The printed silver circuit manufacturing process yields flexible all-in-one Molex Soligie® printed electronics LED lighting assemblies with a standard commercial component lifespan, at a lower overall cost than conventional circuitry. Depending on the application, screen-printing silver on polyester can save 50 percent or more on substrate costs compared with an equivalent copper circuit.

    ECoG microelectrodes normally are a flexible planar structure. The electrodes are small in dimension, providing much higher spatial resolution, better signal-to-noise ratio (SNR) and broader bandwidth compared to electroencephalograms (EEG) systems, and they have more stable measurements compared to micro-needle electrode arrays4. ECoG recording system has been regarded as a promising tool for BCIs-based medical and welfare applications5. However, most of the ECoG system requires wire connections for communication, which is not portable. A wireless ECoG system is therefore desirable and necessary. For long-term, real-time and portable observation and medical intervention of disordered patients, a mobile phone based ECoG system with wireless communication and control capability would be practically useful. This paper reports a wireless ECoG recording system with a flexible and biocompatible electrode device with an array of 32-microelectrodes. Based on a rat’s epilepsy treatment experiment, we show the ECoG system can record brain activity and perform electric stimulation wirelessly, demonstrating its potential for broad applications.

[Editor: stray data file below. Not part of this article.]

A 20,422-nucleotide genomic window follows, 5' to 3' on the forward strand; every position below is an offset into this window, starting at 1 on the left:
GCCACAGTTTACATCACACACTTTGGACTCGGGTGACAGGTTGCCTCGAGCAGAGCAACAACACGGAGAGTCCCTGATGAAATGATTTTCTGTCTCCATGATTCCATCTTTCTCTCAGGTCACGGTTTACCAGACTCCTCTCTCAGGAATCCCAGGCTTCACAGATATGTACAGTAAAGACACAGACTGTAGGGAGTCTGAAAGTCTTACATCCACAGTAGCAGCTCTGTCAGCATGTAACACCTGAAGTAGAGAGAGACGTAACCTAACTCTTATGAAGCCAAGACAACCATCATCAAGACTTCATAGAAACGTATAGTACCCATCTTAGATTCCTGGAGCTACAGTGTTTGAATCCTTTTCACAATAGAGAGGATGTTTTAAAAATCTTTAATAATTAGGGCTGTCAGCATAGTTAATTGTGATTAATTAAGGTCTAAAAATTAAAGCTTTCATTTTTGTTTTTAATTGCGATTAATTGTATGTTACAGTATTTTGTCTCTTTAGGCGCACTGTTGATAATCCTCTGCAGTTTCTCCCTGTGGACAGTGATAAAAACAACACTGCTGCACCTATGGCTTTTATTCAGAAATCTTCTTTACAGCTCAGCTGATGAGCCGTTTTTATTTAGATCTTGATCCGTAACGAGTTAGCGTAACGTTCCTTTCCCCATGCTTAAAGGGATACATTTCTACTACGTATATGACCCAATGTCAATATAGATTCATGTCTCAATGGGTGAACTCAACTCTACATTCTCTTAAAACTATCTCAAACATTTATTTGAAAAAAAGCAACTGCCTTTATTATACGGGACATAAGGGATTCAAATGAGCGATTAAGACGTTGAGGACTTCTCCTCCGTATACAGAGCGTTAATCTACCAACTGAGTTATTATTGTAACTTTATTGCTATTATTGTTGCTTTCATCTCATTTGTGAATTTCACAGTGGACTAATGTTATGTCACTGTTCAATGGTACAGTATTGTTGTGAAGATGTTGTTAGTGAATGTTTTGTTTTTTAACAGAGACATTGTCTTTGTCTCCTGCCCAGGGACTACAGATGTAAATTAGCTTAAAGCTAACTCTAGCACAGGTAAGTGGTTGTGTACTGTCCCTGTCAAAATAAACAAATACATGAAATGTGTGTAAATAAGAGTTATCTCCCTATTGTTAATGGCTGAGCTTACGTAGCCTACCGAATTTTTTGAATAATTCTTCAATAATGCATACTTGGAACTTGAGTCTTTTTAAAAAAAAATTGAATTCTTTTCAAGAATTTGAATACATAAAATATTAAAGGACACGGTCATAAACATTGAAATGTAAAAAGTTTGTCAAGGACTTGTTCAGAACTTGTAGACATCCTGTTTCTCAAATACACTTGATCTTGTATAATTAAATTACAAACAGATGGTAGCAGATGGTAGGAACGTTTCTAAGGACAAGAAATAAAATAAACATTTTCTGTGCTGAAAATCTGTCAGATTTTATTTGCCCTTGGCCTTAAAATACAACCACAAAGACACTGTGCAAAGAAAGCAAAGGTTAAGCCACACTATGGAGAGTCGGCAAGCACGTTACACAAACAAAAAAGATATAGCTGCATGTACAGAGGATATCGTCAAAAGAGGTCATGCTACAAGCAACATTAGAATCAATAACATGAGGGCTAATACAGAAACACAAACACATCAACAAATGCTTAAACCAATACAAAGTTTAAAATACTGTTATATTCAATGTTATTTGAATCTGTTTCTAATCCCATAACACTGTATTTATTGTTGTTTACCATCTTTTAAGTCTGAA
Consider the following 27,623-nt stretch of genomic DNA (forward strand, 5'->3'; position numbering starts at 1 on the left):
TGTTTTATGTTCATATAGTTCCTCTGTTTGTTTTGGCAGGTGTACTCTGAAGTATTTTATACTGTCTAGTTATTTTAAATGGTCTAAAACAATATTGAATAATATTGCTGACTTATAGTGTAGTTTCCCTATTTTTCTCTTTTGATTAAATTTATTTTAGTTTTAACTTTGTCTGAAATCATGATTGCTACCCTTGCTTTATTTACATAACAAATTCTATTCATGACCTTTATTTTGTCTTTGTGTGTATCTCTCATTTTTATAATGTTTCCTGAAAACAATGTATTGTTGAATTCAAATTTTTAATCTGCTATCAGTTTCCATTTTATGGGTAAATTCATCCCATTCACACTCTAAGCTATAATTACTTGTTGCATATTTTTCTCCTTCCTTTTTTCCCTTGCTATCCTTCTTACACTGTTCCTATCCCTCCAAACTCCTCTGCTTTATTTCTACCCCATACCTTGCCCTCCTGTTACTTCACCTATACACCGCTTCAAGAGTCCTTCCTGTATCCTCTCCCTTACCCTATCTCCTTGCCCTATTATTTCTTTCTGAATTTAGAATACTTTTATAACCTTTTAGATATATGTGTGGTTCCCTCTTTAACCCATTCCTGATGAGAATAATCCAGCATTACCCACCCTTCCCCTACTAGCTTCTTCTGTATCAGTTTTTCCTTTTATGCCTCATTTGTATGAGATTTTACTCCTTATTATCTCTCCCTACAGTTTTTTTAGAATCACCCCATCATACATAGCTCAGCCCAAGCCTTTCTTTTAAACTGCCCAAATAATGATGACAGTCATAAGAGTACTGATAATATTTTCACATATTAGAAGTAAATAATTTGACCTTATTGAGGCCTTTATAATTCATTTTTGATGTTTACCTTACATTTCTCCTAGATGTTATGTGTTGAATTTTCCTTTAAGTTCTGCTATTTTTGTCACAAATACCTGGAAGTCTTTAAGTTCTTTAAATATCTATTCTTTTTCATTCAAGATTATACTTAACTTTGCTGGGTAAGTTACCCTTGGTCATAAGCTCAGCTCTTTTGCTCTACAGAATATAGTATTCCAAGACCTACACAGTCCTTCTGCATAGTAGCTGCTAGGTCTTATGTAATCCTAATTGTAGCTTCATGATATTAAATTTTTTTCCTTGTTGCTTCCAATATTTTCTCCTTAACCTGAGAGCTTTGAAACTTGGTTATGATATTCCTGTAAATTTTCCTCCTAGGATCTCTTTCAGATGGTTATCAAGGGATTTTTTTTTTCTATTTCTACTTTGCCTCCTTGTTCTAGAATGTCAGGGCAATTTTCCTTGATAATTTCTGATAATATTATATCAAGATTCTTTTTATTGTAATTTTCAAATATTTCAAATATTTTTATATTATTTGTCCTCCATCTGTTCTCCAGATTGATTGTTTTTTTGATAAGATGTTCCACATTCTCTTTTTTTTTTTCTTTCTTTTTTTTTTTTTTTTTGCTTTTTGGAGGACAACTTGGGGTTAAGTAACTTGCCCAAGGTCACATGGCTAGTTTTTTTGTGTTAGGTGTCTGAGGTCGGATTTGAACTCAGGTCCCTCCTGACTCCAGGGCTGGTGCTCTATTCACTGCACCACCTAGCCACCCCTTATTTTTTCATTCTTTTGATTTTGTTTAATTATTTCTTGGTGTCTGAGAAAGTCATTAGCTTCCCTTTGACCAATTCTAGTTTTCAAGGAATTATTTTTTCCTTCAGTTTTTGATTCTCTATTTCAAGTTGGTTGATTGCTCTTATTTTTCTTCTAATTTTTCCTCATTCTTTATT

Active thermal monitoring and power management is important to throttle back performance and prevent the device from exceeding the comfort zone. This requires adding thermal sensors on the silicon and in the system to monitor operation and power. The information is used in combination with clock management to make real-time adjustments in operation frequency. Ideally this function would integrate onto the processor, but it also can be combined using flex circuits or in the package to provide active monitoring.

    Materials And Environment

    The human body is not an ideal environment for electrical components. While the temperature range for worn devices may be limited, the environment itself can be harsh. Electronics are expected to function in very moist and dusty conditions. Fitness band manufacturers learned early on to design for everything from jostling and exposure to sweat in the gym to direct exposure to moisture in the shower. Many materials used in package and board assembly remain sensitive to moisture, requiring full encapsulation of all electronic components. Design has to address concerns for material interaction, reliability of interfaces, and impact on the thermal environment.

    Concerns for exposure to certain elements and materials are also important to address. Packages need to not just be green, but also reflect the impact of skin-based sensitivities and standards defined for medical electronics. Meeting lead-free standards increasingly drives use of conformal coatings to reduce sensitivity for tin whisker growth. When a device is operating under strain, something more common in flex circuits, tin whisker growth can be accelerated. Use of conformal coatings on electronics as well as system-level encapsulation increases the number of material interfaces that can delaminate and fail if not properly designed.

    Material interaction has both a chemical and a mechanical element driving calibration and testing to optimize the package, the coating, and even the encapsulation used in the end system. Less knowledgeable end customers typically will rely on the component manufacturer to ensure compatibility and to provide calibrated models for both mechanical assessment and reliability. Many of the mechanical-based interactions can be brought out with temperature-based cycling including moisture-based and pressure-based testing. Due to metal migration concerns, biased testing is increasingly important to validate sensitivity in moist environments and to validate the risk of tin whiskers.